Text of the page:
Hobby Lobby case sparks debate over religious freedom law
|By Mark A. Kellner|
On the other hand, in a statement to the
"The fact that five
At least one other Democrat - Sen.
Reaction to even a veiled suggestion of changes to the Religious Freedom Restoration Act was quick and strong.
"Changing RFRA because some disagree with one particular application of the law would set a dark precedent by undermining the fundamental principle of religious freedom for all, even for those whose religious beliefs may be unpopular at the moment," said the signers of a joint letter to House Speaker
Some opponents - including a legal scholar and secularist lobby group - of the
RFRA was key to the
After the ruling, critics pounced: RFRA was "never intended to restore anything, was overreaching, and would tip (the scales of justice) in favor of religious believers over all others," said
"Finally, the public is starting to see the essential goal for RFRA is either to discriminate against women (being) able to obtain emergency contraception after rape, for women to obtain all forms of contraception, or to block (equal rights for) gays and same-sex marriage," she said in a telephone interview.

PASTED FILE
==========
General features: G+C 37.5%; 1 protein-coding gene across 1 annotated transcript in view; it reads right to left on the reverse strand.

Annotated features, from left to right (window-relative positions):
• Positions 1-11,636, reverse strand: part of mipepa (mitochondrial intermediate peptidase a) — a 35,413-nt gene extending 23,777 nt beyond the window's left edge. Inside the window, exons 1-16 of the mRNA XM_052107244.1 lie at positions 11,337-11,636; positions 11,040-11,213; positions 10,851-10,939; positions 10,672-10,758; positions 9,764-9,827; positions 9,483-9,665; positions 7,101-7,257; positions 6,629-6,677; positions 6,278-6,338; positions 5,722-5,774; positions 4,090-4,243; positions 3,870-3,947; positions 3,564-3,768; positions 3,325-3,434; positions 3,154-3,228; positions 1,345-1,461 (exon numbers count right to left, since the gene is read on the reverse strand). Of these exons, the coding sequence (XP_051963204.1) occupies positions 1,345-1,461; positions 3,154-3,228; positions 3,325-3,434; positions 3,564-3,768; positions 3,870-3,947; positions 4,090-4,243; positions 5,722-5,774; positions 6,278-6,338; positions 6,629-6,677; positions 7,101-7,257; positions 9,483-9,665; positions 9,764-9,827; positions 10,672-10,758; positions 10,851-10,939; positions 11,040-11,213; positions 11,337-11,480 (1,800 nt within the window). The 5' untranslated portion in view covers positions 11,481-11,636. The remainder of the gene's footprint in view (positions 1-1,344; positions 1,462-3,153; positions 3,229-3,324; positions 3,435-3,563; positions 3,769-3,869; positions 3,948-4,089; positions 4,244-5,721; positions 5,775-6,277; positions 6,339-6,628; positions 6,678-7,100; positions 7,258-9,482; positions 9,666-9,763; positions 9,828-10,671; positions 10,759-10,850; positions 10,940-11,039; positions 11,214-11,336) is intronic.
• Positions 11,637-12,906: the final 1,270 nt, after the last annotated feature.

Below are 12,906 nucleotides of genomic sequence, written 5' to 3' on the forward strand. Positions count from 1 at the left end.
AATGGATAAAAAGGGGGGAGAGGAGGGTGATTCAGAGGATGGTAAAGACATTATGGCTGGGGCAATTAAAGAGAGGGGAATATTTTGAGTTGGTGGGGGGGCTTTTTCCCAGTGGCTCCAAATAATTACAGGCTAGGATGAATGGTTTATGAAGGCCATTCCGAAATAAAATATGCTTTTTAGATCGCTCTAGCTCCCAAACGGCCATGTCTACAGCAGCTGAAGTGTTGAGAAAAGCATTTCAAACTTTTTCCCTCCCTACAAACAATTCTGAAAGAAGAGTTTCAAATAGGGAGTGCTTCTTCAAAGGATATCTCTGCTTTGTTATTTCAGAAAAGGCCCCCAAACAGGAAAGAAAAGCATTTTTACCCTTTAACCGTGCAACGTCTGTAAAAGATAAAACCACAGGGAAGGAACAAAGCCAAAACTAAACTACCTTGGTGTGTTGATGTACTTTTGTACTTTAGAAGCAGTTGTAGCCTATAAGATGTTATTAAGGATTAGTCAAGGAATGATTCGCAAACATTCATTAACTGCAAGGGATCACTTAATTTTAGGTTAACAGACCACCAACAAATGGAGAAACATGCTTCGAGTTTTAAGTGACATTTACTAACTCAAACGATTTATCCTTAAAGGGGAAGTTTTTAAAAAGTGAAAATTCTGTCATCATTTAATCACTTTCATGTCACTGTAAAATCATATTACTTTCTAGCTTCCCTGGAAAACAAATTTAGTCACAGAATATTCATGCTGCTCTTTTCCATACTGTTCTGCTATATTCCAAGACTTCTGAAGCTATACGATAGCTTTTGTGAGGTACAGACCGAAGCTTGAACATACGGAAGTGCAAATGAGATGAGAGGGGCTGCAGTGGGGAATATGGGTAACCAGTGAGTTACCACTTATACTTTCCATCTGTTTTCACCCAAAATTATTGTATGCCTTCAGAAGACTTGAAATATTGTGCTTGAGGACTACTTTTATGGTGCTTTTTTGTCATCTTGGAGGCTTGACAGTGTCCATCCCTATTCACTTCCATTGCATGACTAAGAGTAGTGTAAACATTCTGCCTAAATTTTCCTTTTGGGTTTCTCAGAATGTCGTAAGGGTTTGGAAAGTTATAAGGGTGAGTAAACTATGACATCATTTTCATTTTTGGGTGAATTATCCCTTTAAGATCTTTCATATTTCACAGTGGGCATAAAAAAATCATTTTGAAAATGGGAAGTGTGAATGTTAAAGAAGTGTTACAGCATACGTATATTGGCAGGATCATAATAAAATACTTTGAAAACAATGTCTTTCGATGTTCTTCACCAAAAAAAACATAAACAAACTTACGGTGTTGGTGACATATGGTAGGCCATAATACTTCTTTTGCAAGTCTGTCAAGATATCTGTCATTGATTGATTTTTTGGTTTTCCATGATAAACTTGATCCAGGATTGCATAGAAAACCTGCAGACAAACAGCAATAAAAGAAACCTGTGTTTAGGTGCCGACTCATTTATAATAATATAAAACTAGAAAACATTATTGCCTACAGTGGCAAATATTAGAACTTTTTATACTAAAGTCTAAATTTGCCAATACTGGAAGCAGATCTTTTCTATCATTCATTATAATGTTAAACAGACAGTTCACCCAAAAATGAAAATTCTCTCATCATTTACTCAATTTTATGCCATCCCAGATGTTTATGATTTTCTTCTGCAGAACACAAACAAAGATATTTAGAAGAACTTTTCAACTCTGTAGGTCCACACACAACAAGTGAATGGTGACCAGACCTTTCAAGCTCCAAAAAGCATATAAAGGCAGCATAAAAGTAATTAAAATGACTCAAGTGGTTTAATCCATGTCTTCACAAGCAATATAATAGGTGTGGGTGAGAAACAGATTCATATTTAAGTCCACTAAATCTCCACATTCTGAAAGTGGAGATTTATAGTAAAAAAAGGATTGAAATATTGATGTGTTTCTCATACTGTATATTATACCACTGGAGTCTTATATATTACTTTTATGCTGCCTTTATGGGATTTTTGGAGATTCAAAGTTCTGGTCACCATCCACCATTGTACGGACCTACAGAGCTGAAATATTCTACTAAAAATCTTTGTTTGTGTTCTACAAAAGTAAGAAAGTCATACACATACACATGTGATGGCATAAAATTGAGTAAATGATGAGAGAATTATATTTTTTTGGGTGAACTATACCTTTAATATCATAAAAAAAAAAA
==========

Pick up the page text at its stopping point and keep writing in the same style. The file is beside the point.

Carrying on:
Hamilton, who was a law clerk for Justice
The Freedom From
"None of our civil rights, established after decades and decades of struggle and education, will be safe until RFRA is overturned,"
Signers of the pro-RFRA letter included Bishop
One legal scholar who backs RFRA,
"The anti-RFRA hysteria is totally overblown, because the case was decided on the premise that female employees would get free contraception, without
He added: "The left-right coalition that enacted it agreed on the principle, knowing that they would disagree about specific applications."
However, Lupu, who said he testified against RFRA at a 1992 House subcommittee hearing because he believed the bill "over-restored" religious liberty, asserted RFRA has been trimmed "by various narrow interpretations" in lower federal courts.
"The contraceptive mandate cases represent the first and only socially important and major set of victories for religious exemptions under RFRA," Lupu said. "I suspect that the lower federal courts will find ways to read
Lupu said "it's not necessary to repeal it, because in the future it will do little good and little harm."
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